Saturday, January 24, 2009

Jan. 24 In History

By The Associated Press 1 hr 30 mins ago
Today is Saturday, Jan. 24, the 24th day of 2009. There are 341 days left in the year.
Today in Sound & Vision
Today's Highlight in History:
Jan. 24, 1908,
is considered the starting date of the Boy Scouts movement in England, under the aegis of Robert Baden-Powell.
On this date:
In 1742,
Charles VII was elected Holy Roman Emperor during the War of the Austrian Succession.
In 1848, James W. Marshall discovered a gold nugget at Sutter's Mill in northern California, a discovery that led to the gold rush of '49. [And, of course, the ruin of California. — Ed.]
In 1924, the Russian city of Petrograd (formerly St. Petersburg) was renamed Leningrad in honor of the late revolutionary leader. (However, it has since been renamed St. Petersburg.)
In 1943, President Franklin D. Roosevelt and British Prime Minister Churchill concluded a wartime conference in Casablanca, Morocco.
In 1965, Winston Churchill died in London at age 90.
In 1978, a nuclear-powered Soviet satellite, Cosmos 954, plunged through Earth's atmosphere and disintegrated, scattering radioactive debris over parts of northern Canada.
In 1984, Apple Computer began selling its Macintosh PC.
In 1987, gunmen in Lebanon kidnapped educators Alann Steen, Jesse Turner and Robert Polhill and Mitheleshwar Singh (All were eventually released.)
In 1989, confessed serial killer Theodore Bundy was executed in Florida's electric chair, for the 1978 kidnap-murder of 12-year-old Kimberly Leach.
In 2003, Tom Ridge was sworn in as the first head of the new Department of Homeland Security.
Ten years ago: House prosecutors interviewed Monica Lewinsky, a move that triggered fresh partisan convulsions in President Bill Clinton's impeachment trial. Olympic leaders recommended the expulsions of six International Olympic Committee members in an unprecedented response to the biggest corruption scandal in the history of the games.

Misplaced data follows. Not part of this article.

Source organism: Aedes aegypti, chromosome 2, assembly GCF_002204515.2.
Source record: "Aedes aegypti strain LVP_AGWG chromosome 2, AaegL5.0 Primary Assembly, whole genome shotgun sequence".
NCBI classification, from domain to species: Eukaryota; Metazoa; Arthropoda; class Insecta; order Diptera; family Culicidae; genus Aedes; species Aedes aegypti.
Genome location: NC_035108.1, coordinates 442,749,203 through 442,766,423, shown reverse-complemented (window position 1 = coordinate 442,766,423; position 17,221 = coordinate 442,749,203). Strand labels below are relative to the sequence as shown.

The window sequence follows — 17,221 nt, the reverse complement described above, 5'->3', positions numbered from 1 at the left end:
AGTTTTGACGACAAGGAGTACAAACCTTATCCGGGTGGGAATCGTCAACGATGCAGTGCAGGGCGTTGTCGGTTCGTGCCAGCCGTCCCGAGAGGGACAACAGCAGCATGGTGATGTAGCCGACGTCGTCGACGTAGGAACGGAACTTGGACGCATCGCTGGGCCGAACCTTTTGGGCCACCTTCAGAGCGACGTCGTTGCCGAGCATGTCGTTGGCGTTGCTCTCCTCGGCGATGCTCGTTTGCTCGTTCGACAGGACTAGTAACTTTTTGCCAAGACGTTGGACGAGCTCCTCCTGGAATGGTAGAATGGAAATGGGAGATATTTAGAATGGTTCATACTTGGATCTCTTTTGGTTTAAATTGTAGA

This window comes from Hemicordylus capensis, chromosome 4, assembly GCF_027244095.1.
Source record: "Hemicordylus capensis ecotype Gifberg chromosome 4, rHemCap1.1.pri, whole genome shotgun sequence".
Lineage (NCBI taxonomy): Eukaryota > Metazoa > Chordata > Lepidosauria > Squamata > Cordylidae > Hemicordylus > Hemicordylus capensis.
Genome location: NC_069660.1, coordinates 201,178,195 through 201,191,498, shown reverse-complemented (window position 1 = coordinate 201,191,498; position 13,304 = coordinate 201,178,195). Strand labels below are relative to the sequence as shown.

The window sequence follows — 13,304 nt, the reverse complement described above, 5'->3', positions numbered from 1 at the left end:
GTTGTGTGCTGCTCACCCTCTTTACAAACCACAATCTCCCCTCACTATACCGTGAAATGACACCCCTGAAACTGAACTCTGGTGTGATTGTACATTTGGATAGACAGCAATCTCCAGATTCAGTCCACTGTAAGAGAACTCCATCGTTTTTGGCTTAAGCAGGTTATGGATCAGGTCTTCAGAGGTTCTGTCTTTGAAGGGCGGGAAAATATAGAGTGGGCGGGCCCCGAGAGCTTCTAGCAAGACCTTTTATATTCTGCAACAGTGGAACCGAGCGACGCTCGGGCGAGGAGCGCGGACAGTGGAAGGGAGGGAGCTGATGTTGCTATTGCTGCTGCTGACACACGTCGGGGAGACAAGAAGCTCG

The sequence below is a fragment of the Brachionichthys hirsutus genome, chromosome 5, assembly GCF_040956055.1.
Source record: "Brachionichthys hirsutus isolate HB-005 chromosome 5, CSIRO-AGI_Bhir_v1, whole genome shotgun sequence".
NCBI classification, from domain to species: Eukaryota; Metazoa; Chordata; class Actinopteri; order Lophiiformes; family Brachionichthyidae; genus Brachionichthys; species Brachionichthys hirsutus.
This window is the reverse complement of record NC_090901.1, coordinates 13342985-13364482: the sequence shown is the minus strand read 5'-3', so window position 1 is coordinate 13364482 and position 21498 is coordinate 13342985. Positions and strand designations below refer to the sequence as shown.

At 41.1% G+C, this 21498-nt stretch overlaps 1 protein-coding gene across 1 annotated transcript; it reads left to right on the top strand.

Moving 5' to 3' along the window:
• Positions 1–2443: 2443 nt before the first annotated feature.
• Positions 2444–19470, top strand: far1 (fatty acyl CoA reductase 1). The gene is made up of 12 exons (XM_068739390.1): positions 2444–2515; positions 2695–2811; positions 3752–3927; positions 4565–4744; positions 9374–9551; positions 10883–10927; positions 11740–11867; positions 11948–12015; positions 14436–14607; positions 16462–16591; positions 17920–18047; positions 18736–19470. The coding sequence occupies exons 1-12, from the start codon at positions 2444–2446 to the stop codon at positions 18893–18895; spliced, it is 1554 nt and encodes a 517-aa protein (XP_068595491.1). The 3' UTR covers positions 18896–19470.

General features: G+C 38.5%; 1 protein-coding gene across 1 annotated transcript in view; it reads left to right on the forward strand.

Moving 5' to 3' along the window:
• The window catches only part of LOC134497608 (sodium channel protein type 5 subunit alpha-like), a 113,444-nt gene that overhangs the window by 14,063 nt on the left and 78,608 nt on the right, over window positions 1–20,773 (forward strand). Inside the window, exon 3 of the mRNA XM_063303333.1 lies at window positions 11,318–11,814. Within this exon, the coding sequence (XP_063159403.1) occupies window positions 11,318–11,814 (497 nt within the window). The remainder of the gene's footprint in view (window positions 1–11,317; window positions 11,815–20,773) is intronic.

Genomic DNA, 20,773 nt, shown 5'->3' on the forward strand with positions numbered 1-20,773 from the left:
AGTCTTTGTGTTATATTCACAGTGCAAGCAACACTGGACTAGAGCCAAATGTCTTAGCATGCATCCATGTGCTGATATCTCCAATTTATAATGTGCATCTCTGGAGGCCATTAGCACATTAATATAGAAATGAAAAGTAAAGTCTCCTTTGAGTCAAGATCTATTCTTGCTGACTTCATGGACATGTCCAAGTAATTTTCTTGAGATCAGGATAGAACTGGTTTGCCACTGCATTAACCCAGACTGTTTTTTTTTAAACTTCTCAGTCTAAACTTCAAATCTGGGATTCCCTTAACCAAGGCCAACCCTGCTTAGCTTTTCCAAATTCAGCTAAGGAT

Five years ago: Howard Dean sharply questioned John Kerry's judgment on Iraq as Democratic presidential rivals raced through a final weekend of campaigning before the New Hampshire primary. NASA's Opportunity rover landed on Mars, arriving at the Red Planet exactly three weeks after its identical twin's landing.
One year ago: Congressional leaders announced a deal with the White House on an economic stimulus package that would give most tax filers refunds of $600 to $1,200. [Har-de-har-har. How'd that work out, idiots? — Ed.] French bank Societe Generale announced it had uncovered a 4.9 billion euro ($7.14 billion) fraud by a single futures trader whose scheme of fictitious transactions was discovered as stock markets began to stumble in recent days. Italian Premier Romano Prodi resigned after losing a Senate confidence motion.
Thought for Today: "All men wish to have truth on their side; but few to be on the side of truth." — Richard Whately, British theologian (1787-1863).

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Extra History From Elsewhere:
In 1972, the Supreme Court struck down laws that denied welfare benefits to people who had resided in a state for less than a year.
In 1986, the Voyager 2 space probe swept past Uranus, coming within 50,679 miles of the seventh planet from the sun.
In 1993, retired Supreme Court Justice Thurgood Marshall died at age 84.
In 1995, the prosecution gave its opening statement in the O.J. Simpson murder trial.

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